And I think these things are unpredictable. The revolution that actually has happened in the last year in the Middle East is not the revolution we associated with this man at all. And it is as hard to predict what Lauren’s generation is going to feel about him 20 years from now as it is — as it would have been to predict what happened in Egypt, and now is happening in Yemen, and even in Syria, which means bin Laden, he seems to have very little to do with that.

JUDY WOODRUFF: Lauren, is there a sense of relief, of — or maybe I should — a sense of safety, that you feel your life may be easier now, may be less threatened as a result of his being gone?

LAUREN FRENCH: No, I don’t think so, especially with the students that I go to school with. We’re very politically involved. We’re reading the news. We want to — a lot of our students want to become politicians.

And I think that they understand that he isn’t — I mean, he was their leader, of course, but wiping out Osama bin Laden doesn’t mean that there are no more terrorist threats to the United States. It doesn’t mean that, all of a sudden, we’re safe and we’re going to a pre-9/11 world.

I think that they understand that this is a movement towards the sort of peace that America wants, but I don’t think college students in general believe that now it’s over.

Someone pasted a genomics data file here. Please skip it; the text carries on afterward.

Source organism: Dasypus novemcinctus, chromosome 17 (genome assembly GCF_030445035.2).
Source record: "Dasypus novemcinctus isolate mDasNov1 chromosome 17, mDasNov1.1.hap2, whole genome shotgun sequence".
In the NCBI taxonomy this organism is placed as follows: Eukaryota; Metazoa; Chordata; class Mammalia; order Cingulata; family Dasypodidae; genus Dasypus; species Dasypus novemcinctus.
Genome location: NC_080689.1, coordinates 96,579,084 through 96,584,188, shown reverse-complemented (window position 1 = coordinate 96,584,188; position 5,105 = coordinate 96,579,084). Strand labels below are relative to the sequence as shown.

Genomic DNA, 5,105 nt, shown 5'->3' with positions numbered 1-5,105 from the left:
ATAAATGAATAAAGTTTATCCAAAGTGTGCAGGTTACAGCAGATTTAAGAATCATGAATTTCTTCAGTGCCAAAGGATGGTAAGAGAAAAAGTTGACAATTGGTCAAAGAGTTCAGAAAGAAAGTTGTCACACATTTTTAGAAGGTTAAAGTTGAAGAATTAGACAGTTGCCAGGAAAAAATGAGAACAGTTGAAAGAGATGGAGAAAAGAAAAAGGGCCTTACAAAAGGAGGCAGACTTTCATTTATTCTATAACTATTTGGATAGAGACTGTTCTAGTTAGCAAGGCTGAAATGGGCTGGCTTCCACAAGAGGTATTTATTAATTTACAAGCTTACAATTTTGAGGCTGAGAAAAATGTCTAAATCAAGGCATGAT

JUDY WOODRUFF: How do you read that, Janet Vincent?

REV. JANET VINCENT: You know, I’m really interested in who we are as an American people. I’m interested in my own conflicted response to this. I have to say that I cannot say, as many of my colleagues have said in blogs, that they are sad over the death of this human being.

I’m not sad. I don’t want to gloat either, but I’m not sad. President Obama called it a good day for America. I don’t want to say it was a good day. A human being died. But it was an important day. We brought to closure that one piece of unfinished business that we captured and wound up killing this person.

But that having said, my reaction, my conflicted reaction, even any continuing feelings of rage, which I felt again yesterday, against Obama and al-Qaida, I know that my reaction is — doesn’t necessarily have to follow as my action. And so how do we act as Americans, how do we respond continues to concern me a great deal.

JUDY WOODRUFF: And on that point, Robert Pinsky, the president said he hoped, among other things, that this would bring Americans closer together, that there would be some sense of unity for — for however long.

What about that? Is that — is that realistic?

ROBERT PINSKY: I used the word justice. It meant something to me, as an ordinary American, to hear the attorney gen. say this was lawful. I had been thinking about that.

And I compare — comparisons that occurred to me were Ku Klux Klan guys in the South who actually have been brought to justice decades later, after murdering civil rights workers. And it doesn’t make anybody cheer up exactly, but it may draw people closer together.